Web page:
Singer-songrapper Tim Fite has a unique way of bringing together humor and painful observation. His most recent album, Ain’t Ain’t Ain’t, focused on the joy and heartbreak of the teenage years, and in a wonderfully weird video combining hand-drawn and stop-motion animation, Fite puts visuals to his call for acceptance and love.
“We Are All Teenagers”[audio:http://alarm-magazine.com/wp-content/uploads/2012/03/Tim_Fite_We_Are_All_Teenagers.mp3|titles=Tim Fite: “We Are All Teenagers”]
Tim Fite has come a long way since his rap roots. Though many may recognize his face from the 2001 hit “Shaniqua” with One Track Mike, the man formerly known as Little-T has spent eight years and ten albums singlehandedly bridging rap and indie folk under his current moniker. That, however, makes his career sound much too simple: Fite’s half-rapped, half-sung delivery has paired with a massive library of samples and an alternately cut-and-paste and acoustic aesthetic to craft something unparalleled.
For the final installment of his Ain’t trilogy on Anti- Records, the aptly titled Ain’t Ain’t Ain’t, Fite reinvents his own unconventional process. He’s still sampling, but gone are the bargain-bin cuts; instead, they’re rearranged compositions by Fite and his friends. Thematically, the album’s prequels were youthful commentaries on adult topics, but Ain’t Ain’t Ain’t flips that as well — offering a mature take on the heartbreak and joy of his teenage years.
Tim Fite is a particularly unique artist, one whose indefinable catalog has ranged from alt-country to hip hop. Notorious for his ironic lyrics, graphic artistry, and atypical fashion sense, he remains an authentic voice in independent music with a bevy of solo albums.
Each year, the Brooklyn Philharmonic recruits an eclectic group of non-orchestral musicians to pair up with resident composer-mentor Randy Woolf to compose and perform an original piece with a full orchestra as part of the Outside-In Fellowship program. This year, they’ve commissioned indie renaissance man Tim Fite to be among the latest batch of fellows to present their imaginative pieces on May 2 at Brooklyn’s Galapagos Art Space.
Check out the video below for some details on the program and Fite’s “Copy Cat” arrangement.
Among the thousands of under-appreciated or under-publicized albums that were released in 2010, hundreds became our favorites and were presented in ALARM and on AlarmPress.com. Of those, we pared down to 100 outstanding releases, leaving no genre unexplored in our list of this year’s overlooked gems.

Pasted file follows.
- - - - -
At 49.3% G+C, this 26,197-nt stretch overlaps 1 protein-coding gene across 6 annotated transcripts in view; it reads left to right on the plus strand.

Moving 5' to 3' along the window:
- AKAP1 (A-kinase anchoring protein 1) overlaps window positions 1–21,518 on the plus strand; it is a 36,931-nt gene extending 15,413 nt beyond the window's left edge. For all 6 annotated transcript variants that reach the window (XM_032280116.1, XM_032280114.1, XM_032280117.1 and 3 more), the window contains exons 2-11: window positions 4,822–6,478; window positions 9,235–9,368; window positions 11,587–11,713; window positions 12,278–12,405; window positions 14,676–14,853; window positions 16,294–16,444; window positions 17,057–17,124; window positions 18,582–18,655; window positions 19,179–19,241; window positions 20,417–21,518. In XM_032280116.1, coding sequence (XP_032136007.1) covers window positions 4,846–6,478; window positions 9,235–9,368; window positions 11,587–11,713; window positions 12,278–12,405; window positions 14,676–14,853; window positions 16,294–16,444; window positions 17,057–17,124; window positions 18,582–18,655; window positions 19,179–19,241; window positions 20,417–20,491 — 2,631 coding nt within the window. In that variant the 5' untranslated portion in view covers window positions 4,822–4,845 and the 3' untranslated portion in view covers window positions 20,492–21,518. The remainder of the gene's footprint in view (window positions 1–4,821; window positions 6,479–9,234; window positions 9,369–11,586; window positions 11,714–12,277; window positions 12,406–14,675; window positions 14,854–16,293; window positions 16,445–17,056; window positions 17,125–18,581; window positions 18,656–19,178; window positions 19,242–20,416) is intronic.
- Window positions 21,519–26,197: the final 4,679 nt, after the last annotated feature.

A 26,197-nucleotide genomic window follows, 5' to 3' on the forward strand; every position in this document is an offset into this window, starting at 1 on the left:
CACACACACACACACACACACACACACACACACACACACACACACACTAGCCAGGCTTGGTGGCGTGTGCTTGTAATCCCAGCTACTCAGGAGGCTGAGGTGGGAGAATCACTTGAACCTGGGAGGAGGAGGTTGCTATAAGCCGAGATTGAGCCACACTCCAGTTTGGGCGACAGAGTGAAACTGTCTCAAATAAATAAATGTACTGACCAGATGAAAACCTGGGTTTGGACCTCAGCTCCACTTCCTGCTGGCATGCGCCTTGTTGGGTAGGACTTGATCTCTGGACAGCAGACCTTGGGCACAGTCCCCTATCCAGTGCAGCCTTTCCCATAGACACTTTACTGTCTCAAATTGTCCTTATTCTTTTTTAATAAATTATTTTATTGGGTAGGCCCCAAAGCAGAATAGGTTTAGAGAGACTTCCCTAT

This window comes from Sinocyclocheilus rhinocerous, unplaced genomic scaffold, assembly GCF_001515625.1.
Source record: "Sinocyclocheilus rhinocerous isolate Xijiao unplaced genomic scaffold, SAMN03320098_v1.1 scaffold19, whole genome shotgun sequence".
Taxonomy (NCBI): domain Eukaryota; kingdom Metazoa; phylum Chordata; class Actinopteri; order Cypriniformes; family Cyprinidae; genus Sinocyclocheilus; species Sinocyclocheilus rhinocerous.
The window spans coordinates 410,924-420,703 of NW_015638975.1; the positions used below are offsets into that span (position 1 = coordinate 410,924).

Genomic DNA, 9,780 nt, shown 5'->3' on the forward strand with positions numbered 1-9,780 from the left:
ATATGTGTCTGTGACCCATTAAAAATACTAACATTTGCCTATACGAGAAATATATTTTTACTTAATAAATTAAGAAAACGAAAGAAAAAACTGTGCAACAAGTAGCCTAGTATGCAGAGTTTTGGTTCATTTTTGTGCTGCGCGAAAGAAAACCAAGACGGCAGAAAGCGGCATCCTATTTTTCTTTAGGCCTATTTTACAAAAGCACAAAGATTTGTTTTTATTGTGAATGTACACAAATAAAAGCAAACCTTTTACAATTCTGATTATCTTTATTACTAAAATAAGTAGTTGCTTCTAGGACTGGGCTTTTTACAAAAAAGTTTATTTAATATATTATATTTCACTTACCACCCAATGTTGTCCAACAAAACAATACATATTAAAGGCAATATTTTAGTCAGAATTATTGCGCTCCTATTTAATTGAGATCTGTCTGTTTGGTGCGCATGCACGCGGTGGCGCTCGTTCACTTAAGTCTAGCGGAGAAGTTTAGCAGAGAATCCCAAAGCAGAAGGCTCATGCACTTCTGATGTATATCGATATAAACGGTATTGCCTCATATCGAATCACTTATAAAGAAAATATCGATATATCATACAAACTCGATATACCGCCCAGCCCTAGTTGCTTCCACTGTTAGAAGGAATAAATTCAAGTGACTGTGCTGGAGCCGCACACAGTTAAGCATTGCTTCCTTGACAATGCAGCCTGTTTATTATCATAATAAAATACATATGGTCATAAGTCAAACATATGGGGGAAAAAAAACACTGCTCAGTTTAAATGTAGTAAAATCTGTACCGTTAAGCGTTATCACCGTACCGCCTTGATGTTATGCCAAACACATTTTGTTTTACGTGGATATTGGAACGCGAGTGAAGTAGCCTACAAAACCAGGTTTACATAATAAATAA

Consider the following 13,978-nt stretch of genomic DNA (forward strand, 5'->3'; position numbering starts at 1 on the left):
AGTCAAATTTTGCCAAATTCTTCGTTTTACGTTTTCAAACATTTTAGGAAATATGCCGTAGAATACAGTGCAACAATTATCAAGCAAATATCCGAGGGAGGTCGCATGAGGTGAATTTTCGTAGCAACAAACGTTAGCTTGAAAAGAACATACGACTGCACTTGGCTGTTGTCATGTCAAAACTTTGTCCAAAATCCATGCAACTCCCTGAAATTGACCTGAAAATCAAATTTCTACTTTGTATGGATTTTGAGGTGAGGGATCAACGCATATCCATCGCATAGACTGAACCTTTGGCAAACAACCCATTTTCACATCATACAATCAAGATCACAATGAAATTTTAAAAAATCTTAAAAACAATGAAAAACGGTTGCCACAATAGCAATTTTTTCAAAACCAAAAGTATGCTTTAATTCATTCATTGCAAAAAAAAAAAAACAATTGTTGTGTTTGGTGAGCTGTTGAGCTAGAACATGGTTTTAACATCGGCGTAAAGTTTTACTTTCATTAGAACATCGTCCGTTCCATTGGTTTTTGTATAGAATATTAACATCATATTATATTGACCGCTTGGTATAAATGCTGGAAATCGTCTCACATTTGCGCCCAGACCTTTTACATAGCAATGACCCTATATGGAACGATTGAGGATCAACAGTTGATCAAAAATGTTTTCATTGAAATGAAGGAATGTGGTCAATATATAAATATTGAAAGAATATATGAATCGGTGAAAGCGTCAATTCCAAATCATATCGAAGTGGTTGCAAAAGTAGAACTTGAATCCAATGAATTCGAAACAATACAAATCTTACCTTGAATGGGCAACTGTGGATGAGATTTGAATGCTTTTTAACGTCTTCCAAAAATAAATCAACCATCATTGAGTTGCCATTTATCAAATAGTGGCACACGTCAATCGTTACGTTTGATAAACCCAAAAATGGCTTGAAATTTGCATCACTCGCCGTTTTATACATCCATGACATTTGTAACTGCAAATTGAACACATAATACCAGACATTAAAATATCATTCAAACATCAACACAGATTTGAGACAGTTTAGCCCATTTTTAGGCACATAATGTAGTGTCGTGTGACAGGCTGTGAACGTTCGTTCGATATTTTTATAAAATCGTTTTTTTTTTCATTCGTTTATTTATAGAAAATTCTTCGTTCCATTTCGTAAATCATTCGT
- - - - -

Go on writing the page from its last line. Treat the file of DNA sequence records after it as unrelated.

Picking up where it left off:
Sage Francis‘ new album features Brian Deck (Modest Mouse, Iron and Wine), Jim Becker and Tim Rutili (Califone), and songwriting by Jason Lytle (Grandaddy), Chris Walla (Death Cab for Cutie), Tim Fite, and members of Calexico, DeVotchKa, and Sparklehorse.
“We specifically sought out songwriters who had never worked with a rapper,” Francis explains.
Over the past week, we caught news of a mini Soundgarden/TAD live jam, a new Kayo Dot album, a new/streaming Trash Talk EP, another Mars Volta album, another Zach Hill project, and a release date for the new Tortoise album. Read about this and more after the jump.
This week’s news recap includes pre-order info for the Secret Chiefs 3 live DVD, details for new albums from Cursive and Burnt by the Sun, info on Farmers Market‘s “Norwegian Grammy,” and more.
As we enter 2009, here is a look back at our favorite posts from last year — including Q&As and interviews with Tuareg freedom singers, Japanese-infused prog metallists, and a regretful folk rapper as well as columns, top-ten lists, Lollapalooza coverage, and our DIY venue spotlight.
Femi Kuti confirms US tour dates, Ennio Morricone will write music for Quentin Tarantino, and we have previews for new albums by Andrew Bird, Burnt by the Sun, William Elliot Whitmore, and Powersolo. Read on.